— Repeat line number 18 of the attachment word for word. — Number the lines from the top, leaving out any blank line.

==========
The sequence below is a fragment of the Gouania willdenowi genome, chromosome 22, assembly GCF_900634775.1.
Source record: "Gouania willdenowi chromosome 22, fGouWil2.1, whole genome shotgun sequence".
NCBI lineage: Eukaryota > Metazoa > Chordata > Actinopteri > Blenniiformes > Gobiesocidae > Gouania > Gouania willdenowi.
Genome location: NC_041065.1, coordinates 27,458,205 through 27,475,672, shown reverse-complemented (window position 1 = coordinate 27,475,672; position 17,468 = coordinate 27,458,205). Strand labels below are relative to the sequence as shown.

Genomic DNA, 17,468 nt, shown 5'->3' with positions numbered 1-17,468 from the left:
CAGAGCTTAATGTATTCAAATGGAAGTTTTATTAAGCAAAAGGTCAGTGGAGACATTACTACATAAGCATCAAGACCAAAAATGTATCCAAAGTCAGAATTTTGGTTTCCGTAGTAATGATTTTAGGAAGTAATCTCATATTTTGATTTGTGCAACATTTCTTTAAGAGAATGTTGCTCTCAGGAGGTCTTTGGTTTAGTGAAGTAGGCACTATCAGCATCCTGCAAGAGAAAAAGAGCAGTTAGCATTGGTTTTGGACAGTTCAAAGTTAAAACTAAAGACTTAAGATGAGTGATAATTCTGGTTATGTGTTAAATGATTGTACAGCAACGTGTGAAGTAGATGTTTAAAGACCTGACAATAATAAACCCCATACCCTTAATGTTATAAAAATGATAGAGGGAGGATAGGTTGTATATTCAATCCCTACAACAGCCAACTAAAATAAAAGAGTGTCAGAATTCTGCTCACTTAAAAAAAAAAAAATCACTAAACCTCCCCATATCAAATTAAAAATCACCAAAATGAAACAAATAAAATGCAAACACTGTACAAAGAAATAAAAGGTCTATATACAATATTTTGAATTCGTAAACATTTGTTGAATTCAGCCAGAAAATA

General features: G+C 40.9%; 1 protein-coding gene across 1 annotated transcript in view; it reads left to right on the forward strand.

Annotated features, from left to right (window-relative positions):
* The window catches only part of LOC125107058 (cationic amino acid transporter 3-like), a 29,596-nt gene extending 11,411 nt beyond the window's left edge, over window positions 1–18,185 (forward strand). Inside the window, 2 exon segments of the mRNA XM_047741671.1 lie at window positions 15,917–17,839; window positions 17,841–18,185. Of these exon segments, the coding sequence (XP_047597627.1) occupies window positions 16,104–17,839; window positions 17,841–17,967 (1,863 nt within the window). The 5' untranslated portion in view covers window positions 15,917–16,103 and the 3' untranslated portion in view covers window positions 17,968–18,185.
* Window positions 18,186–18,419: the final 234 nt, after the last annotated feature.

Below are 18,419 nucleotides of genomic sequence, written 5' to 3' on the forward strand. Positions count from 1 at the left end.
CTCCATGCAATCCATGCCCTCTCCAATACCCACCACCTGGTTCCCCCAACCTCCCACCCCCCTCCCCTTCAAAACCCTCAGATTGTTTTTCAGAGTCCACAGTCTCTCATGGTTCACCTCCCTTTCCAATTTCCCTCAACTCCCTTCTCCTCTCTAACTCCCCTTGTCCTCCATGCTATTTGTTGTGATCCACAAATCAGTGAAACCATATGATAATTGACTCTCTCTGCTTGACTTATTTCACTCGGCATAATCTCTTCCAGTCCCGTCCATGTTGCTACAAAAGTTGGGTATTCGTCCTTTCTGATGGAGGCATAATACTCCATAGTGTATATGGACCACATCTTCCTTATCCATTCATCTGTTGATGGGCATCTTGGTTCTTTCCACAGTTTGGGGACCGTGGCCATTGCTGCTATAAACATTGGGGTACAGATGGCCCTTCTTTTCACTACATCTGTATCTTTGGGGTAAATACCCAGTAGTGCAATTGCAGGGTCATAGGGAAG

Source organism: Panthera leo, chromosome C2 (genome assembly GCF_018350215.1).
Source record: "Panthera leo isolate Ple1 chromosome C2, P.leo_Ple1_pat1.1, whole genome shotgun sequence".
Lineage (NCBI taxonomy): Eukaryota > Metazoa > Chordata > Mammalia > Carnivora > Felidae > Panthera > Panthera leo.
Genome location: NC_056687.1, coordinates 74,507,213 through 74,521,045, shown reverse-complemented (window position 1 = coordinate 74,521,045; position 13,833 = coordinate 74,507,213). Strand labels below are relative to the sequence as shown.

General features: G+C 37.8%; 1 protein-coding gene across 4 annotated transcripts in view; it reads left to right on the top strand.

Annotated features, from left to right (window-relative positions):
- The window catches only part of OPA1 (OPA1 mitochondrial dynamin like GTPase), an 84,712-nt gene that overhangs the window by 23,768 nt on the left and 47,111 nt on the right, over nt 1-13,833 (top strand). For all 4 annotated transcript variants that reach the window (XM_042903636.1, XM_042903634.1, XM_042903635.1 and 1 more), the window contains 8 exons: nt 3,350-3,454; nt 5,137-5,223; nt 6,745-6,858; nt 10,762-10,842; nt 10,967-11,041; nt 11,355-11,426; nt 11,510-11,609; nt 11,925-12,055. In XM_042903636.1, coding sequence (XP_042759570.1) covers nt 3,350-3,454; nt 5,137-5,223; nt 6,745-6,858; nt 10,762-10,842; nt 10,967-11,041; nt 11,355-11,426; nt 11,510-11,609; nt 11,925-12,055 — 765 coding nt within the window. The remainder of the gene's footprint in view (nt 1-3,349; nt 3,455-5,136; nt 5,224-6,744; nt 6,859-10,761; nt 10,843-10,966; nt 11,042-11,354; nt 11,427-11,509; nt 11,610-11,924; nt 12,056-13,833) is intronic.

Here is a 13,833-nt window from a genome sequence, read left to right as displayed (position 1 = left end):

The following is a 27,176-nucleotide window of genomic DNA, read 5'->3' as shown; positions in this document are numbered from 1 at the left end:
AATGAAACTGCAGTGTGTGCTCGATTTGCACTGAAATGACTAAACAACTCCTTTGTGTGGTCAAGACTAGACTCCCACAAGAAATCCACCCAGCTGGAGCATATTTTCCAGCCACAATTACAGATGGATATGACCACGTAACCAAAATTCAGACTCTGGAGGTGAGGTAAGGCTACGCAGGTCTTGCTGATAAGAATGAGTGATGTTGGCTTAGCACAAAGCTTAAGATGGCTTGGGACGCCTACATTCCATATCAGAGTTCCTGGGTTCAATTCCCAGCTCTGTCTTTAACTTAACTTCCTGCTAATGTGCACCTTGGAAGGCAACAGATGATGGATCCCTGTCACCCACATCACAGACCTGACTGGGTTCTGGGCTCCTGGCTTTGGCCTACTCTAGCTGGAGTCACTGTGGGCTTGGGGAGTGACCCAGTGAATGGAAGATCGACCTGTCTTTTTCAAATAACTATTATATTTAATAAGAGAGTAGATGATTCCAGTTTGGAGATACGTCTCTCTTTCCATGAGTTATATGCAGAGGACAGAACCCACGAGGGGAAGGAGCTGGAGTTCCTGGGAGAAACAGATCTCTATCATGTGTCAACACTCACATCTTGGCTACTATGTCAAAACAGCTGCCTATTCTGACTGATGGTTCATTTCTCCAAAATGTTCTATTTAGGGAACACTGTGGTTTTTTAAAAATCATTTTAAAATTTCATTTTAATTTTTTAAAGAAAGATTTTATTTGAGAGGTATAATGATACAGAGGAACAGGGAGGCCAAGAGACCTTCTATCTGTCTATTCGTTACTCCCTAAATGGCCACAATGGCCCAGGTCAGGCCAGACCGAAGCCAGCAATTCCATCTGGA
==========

Annotated features, from left to right (window-relative positions):